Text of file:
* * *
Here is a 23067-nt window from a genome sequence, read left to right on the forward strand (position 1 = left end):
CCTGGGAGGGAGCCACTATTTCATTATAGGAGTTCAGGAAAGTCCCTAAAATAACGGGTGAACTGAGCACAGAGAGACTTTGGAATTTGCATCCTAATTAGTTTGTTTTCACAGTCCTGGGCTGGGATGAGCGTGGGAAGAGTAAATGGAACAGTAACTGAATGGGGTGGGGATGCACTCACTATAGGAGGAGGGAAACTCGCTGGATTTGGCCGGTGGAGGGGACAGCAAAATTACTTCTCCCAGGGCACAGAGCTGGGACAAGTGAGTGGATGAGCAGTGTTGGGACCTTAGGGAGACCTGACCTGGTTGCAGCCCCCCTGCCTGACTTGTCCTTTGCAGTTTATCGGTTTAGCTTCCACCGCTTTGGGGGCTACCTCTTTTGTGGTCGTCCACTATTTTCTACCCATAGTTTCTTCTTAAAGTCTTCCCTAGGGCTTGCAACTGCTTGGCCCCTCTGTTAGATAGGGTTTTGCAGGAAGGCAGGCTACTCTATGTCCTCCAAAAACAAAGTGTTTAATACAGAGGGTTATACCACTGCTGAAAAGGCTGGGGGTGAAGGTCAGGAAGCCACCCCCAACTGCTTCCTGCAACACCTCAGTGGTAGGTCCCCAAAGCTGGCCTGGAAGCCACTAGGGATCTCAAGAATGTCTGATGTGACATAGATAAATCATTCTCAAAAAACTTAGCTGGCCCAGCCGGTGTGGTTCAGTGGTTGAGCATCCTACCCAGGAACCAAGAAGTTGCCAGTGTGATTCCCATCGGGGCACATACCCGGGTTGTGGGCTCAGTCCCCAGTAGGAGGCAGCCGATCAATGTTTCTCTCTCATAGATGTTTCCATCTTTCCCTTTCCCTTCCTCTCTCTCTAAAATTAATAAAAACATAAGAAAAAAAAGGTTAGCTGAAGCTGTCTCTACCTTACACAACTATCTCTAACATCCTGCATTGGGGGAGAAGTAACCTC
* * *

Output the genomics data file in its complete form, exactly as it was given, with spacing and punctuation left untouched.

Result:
Here is a 23067-nt window from a genome sequence, read left to right on the forward strand (position 1 = left end):
CCTGGGAGGGAGCCACTATTTCATTATAGGAGTTCAGGAAAGTCCCTAAAATAACGGGTGAACTGAGCACAGAGAGACTTTGGAATTTGCATCCTAATTAGTTTGTTTTCACAGTCCTGGGCTGGGATGAGCGTGGGAAGAGTAAATGGAACAGTAACTGAATGGGGTGGGGATGCACTCACTATAGGAGGAGGGAAACTCGCTGGATTTGGCCGGTGGAGGGGACAGCAAAATTACTTCTCCCAGGGCACAGAGCTGGGACAAGTGAGTGGATGAGCAGTGTTGGGACCTTAGGGAGACCTGACCTGGTTGCAGCCCCCCTGCCTGACTTGTCCTTTGCAGTTTATCGGTTTAGCTTCCACCGCTTTGGGGGCTACCTCTTTTGTGGTCGTCCACTATTTTCTACCCATAGTTTCTTCTTAAAGTCTTCCCTAGGGCTTGCAACTGCTTGGCCCCTCTGTTAGATAGGGTTTTGCAGGAAGGCAGGCTACTCTATGTCCTCCAAAAACAAAGTGTTTAATACAGAGGGTTATACCACTGCTGAAAAGGCTGGGGGTGAAGGTCAGGAAGCCACCCCCAACTGCTTCCTGCAACACCTCAGTGGTAGGTCCCCAAAGCTGGCCTGGAAGCCACTAGGGATCTCAAGAATGTCTGATGTGACATAGATAAATCATTCTCAAAAAACTTAGCTGGCCCAGCCGGTGTGGTTCAGTGGTTGAGCATCCTACCCAGGAACCAAGAAGTTGCCAGTGTGATTCCCATCGGGGCACATACCCGGGTTGTGGGCTCAGTCCCCAGTAGGAGGCAGCCGATCAATGTTTCTCTCTCATAGATGTTTCCATCTTTCCCTTTCCCTTCCTCTCTCTCTAAAATTAATAAAAACATAAGAAAAAAAAGGTTAGCTGAAGCTGTCTCTACCTTACACAACTATCTCTAACATCCTGCATTGGGGGAGAAGTAACCTC